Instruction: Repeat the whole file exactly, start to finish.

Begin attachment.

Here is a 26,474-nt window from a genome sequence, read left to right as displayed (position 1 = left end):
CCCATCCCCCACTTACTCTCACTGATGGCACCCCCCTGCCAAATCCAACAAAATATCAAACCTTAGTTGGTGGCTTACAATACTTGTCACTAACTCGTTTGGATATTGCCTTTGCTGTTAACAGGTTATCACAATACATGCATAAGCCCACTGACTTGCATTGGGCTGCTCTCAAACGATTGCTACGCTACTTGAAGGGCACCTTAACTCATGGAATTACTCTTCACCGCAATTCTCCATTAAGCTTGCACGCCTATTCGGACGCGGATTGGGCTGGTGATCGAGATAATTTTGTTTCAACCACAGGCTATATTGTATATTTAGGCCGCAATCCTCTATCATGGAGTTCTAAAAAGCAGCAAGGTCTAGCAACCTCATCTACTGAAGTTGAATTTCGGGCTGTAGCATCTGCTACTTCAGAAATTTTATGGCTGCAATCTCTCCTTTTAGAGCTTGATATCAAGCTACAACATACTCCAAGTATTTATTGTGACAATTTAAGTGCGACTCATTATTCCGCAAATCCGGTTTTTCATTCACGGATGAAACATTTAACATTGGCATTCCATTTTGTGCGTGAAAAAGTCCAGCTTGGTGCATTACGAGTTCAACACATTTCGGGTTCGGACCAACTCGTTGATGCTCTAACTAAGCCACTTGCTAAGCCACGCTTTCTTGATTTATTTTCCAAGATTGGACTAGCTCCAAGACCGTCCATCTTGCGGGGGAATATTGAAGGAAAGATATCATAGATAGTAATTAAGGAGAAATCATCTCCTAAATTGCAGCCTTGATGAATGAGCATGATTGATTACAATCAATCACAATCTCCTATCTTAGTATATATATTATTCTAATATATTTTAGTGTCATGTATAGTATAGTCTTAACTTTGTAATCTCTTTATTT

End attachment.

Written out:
Here is a 26,474-nt window from a genome sequence, read left to right as displayed (position 1 = left end):
CCCATCCCCCACTTACTCTCACTGATGGCACCCCCCTGCCAAATCCAACAAAATATCAAACCTTAGTTGGTGGCTTACAATACTTGTCACTAACTCGTTTGGATATTGCCTTTGCTGTTAACAGGTTATCACAATACATGCATAAGCCCACTGACTTGCATTGGGCTGCTCTCAAACGATTGCTACGCTACTTGAAGGGCACCTTAACTCATGGAATTACTCTTCACCGCAATTCTCCATTAAGCTTGCACGCCTATTCGGACGCGGATTGGGCTGGTGATCGAGATAATTTTGTTTCAACCACAGGCTATATTGTATATTTAGGCCGCAATCCTCTATCATGGAGTTCTAAAAAGCAGCAAGGTCTAGCAACCTCATCTACTGAAGTTGAATTTCGGGCTGTAGCATCTGCTACTTCAGAAATTTTATGGCTGCAATCTCTCCTTTTAGAGCTTGATATCAAGCTACAACATACTCCAAGTATTTATTGTGACAATTTAAGTGCGACTCATTATTCCGCAAATCCGGTTTTTCATTCACGGATGAAACATTTAACATTGGCATTCCATTTTGTGCGTGAAAAAGTCCAGCTTGGTGCATTACGAGTTCAACACATTTCGGGTTCGGACCAACTCGTTGATGCTCTAACTAAGCCACTTGCTAAGCCACGCTTTCTTGATTTATTTTCCAAGATTGGACTAGCTCCAAGACCGTCCATCTTGCGGGGGAATATTGAAGGAAAGATATCATAGATAGTAATTAAGGAGAAATCATCTCCTAAATTGCAGCCTTGATGAATGAGCATGATTGATTACAATCAATCACAATCTCCTATCTTAGTATATATATTATTCTAATATATTTTAGTGTCATGTATAGTATAGTCTTAACTTTGTAATCTCTTTATTT